Author’s note/CW: this is the third story in my trilogy on marriage. I specifically found myself musing on all the ways matrimony impacts our society these past few weeks. I found myself wondering what I would have done had my husband come out of the closet to me right before our wedding day. This is that story. There’s some degrading language and a whole lot of anger, but it’s all used to hi-light the complexity of the human heart.
“Speak now or forever hold your peace,” I mumble under my breath. I had thought I’d get to hear those words at our wedding and I want to scream at you, “Why don’t you see my pain?” as I pass you in the hallway. Of course you’re wearing your cream colored cardigan over that stupid, blue, striped shirt—it makes your green eyes pop.
During the first week after the breakup, you kept your head bowed down real low, like you were forever in a pose of contrition. And I think I could live with that version. It was my proof, like watching you wave your white flag over the battlefield of our office, that you were to blame. That in fact, it was your fault that we were calling off the engagement of the century.
Except, now, you in your perfect sense of entitlement have managed to raise your head. It’s clear now your shame over the engagement, over the break up, over me is gone—overshadowed by the literal PRIDE that you get to boast now. Now you get to say to anyone who has ever cared about the fact that you chose emeralds for my engagement ring that you are not just a gay man, but a gay man out of the closet.
But tell me, where does that leave me?
My mother clutched her false pearls when I told her the news. I drove from our shared apartment into the suburbs nestled outside of our city to my childhood home. The one with the lion’s head knocker that we couldn’t get enough of us kids. I said, “He’s called it off, Mother. He’s gay.”
“A fag!?” my father’s incredulous voice boomed from the living room.
“Not a fag, dad. A gay man,” I corrected him because I will forever be by your side. That’s the commitment I made when you slipped that silver band onto my finger and I, in a slightly love drunk daze, cooed down at the emeralds sparkling in the sunlight. My eyes, downcast and full of shame, committed to memory every groove in our old kitchen table.
Mom, for her part, cleared her throat before scolding Dad, “Herald, come inside the kitchen if you’re going to comment.” I’m sure he mumbled, grumbled, groaned before he turned the volume up on the football game. Mom pressed her lips together, those ruby red lips with the perfect cupid’s bow. “Your father doesn’t mean it,” she said with a smile that faded as quickly as a single firefly on a July night. “We always liked Kyle for you,” her hand reached for mine and I gave it over slowly, “And we still do.”
“You gave the ring back?” she asked incredulously. “How do you know you won’t patch things up? Isn’t that bi…bi…something still a thing? Where you can like boys and girls?” I offered her one single look and she shifted her tone, “Well, I suppose that’s for the best, on account of…of…well…” More lips being pressed together. She dropped my hand, then. The second human to do so in one night. It fell, limp and deflated back onto the table.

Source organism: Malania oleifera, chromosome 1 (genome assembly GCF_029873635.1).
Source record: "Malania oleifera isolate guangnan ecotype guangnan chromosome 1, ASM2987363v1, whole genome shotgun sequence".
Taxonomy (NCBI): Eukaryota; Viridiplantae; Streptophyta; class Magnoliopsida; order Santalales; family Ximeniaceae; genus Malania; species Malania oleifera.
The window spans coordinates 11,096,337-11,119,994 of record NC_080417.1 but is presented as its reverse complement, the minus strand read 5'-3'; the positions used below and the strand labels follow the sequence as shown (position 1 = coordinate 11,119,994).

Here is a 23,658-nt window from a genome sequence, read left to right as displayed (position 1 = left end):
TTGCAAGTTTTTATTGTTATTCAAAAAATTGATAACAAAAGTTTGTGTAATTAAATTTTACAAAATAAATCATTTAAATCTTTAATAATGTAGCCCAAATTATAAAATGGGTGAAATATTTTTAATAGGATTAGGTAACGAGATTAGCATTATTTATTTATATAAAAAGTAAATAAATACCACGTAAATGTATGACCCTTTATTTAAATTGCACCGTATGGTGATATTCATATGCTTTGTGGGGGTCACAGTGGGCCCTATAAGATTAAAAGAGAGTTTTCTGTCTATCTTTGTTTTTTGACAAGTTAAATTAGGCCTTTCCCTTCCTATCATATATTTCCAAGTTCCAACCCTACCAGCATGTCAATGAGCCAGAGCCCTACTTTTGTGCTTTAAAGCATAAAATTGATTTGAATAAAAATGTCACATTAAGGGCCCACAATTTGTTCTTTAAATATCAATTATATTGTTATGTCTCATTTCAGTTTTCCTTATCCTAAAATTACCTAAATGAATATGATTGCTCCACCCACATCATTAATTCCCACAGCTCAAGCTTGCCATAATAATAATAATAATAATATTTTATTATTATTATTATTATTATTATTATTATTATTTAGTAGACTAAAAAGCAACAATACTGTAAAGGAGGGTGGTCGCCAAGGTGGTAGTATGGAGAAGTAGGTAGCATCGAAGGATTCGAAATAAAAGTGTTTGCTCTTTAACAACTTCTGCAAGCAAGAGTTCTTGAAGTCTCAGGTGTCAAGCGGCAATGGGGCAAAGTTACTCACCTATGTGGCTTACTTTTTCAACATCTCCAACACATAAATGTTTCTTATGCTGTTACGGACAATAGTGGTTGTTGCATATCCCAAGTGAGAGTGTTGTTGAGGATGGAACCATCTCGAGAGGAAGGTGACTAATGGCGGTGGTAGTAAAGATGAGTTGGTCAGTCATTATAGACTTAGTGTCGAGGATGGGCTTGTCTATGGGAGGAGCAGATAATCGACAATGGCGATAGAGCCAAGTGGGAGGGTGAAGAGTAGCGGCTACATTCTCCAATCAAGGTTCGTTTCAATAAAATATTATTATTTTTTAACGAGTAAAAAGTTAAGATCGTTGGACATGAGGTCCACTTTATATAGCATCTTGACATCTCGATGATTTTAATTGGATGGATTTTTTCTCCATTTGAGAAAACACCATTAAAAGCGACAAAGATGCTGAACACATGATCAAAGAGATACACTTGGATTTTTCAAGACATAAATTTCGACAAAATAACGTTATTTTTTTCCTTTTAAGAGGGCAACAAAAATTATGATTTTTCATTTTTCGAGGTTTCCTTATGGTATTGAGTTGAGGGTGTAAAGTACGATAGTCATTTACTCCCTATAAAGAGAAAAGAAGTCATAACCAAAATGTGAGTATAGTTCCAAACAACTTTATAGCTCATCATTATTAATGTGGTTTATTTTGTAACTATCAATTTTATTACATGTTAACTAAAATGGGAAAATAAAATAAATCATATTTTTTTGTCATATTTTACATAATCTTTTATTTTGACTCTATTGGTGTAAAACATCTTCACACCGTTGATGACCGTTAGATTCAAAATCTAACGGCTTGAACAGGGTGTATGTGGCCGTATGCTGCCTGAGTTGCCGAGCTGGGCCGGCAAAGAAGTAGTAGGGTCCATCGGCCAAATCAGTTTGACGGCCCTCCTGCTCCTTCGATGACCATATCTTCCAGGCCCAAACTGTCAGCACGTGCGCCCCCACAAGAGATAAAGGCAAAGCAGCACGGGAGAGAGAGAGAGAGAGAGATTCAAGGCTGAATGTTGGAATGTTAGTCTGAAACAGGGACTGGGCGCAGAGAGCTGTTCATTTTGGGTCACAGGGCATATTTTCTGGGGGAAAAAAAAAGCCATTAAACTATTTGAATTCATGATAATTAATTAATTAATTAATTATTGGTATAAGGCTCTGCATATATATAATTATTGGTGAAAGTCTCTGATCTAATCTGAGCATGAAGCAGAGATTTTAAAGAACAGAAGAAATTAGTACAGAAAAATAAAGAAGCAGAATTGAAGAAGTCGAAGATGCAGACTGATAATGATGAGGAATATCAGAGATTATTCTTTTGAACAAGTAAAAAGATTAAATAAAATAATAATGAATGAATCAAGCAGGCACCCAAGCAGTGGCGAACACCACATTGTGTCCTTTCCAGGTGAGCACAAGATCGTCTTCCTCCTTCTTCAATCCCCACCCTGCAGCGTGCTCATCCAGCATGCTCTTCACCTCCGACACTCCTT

“He’s still Kyle, Mom. He’s still funny, and smart, and hardworking and loyal as Hell. He’s still the only reason I passed algebra 2 or chemistry. He’s still the son you always wanted,” I said while swallowing my tears.
Mom’s eyes look away from me as her chair scarped against the brown linoleum as she stood. Her heels clacked across the kitchen. She reached up into the darkest corner of the tallest cabinet for the Mandarin Orange Tea. Mom blew the dust off the top and made my cup the American way—in the microwave. The mug was placed in front of me. The honey lazily dropped in. The metal tea spoon clinking along the edges. Mom took her seat back across from me. “I suppose…well, if you need somewhere to stay…” she started to offer.
“No!” I practically shouted. “No…I….” my tone softened when I noticed Mom pulling away from me physically. Again, the second person to do so tonight. How could I wake up every day and face my father’s hateful words or my mother’s desperate attempts to apologize for him? How could I curl up on my old twin bed with the owl comforter and stare at the old photo booth strips of your lips on my cheek? How could I stand in my old bathroom putting red lipstick on just like I did for our first date? Back when we were fifteen, still sneaking out of Sunday school to make out beneath the oak tree by the church. “Imogene has offered me my old bedroom back…so…no,” I told her.
“Alright…well…thank you for telling us,” she said while I raised my cup to my lips. The tea tasted dusty, but the heat of the smooth, sweet liquid felt soothing. I closed my eyes, noticing tears once again threatened. I swallowed them with another gulp of tea. When I opened my eyes, I took in the image of Mom, picking red fingernail polish off her nails, knowing that she was already in the process of rehearsing her speech for what she might say to the ladies at church—the ones who she had boasted to that her daughter was not just engaged, but engaged to the future president of the largest meat supplier in the nation! And he was her high school sweetheart! She had already shown off the embarrassing photos of us naked in her kitchen sink at 2 years old, washing away a day of playing in the creek behind his family’s ranch. Talk about the perfect love story. Mom’s mouth pressed into a thin, red line of disappointment.